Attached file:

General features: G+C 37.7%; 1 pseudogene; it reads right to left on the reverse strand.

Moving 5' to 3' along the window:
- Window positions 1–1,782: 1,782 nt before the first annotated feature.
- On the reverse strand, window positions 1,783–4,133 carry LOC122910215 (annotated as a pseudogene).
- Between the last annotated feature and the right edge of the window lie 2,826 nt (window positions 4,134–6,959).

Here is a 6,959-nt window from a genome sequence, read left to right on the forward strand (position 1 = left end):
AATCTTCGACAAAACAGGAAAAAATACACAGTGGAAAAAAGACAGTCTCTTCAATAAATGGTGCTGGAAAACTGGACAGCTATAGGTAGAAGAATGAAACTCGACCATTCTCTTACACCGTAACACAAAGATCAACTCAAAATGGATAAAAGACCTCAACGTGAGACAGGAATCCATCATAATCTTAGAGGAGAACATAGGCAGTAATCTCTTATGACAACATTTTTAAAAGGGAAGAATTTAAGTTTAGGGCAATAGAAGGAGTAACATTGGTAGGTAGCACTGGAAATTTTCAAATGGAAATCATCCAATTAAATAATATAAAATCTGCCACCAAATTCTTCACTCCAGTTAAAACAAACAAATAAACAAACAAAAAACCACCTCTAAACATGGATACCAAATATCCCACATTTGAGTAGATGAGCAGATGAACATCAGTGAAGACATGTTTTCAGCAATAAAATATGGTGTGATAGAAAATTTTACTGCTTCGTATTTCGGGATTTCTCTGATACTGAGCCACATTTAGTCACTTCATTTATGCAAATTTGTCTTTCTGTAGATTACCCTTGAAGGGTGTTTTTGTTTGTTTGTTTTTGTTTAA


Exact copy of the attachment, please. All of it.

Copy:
General features: G+C 37.7%; 1 pseudogene; it reads right to left on the reverse strand.

Moving 5' to 3' along the window:
- Window positions 1–1,782: 1,782 nt before the first annotated feature.
- On the reverse strand, window positions 1,783–4,133 carry LOC122910215 (annotated as a pseudogene).
- Between the last annotated feature and the right edge of the window lie 2,826 nt (window positions 4,134–6,959).

Here is a 6,959-nt window from a genome sequence, read left to right on the forward strand (position 1 = left end):
AATCTTCGACAAAACAGGAAAAAATACACAGTGGAAAAAAGACAGTCTCTTCAATAAATGGTGCTGGAAAACTGGACAGCTATAGGTAGAAGAATGAAACTCGACCATTCTCTTACACCGTAACACAAAGATCAACTCAAAATGGATAAAAGACCTCAACGTGAGACAGGAATCCATCATAATCTTAGAGGAGAACATAGGCAGTAATCTCTTATGACAACATTTTTAAAAGGGAAGAATTTAAGTTTAGGGCAATAGAAGGAGTAACATTGGTAGGTAGCACTGGAAATTTTCAAATGGAAATCATCCAATTAAATAATATAAAATCTGCCACCAAATTCTTCACTCCAGTTAAAACAAACAAATAAACAAACAAAAAACCACCTCTAAACATGGATACCAAATATCCCACATTTGAGTAGATGAGCAGATGAACATCAGTGAAGACATGTTTTCAGCAATAAAATATGGTGTGATAGAAAATTTTACTGCTTCGTATTTCGGGATTTCTCTGATACTGAGCCACATTTAGTCACTTCATTTATGCAAATTTGTCTTTCTGTAGATTACCCTTGAAGGGTGTTTTTGTTTGTTTGTTTTTGTTTAA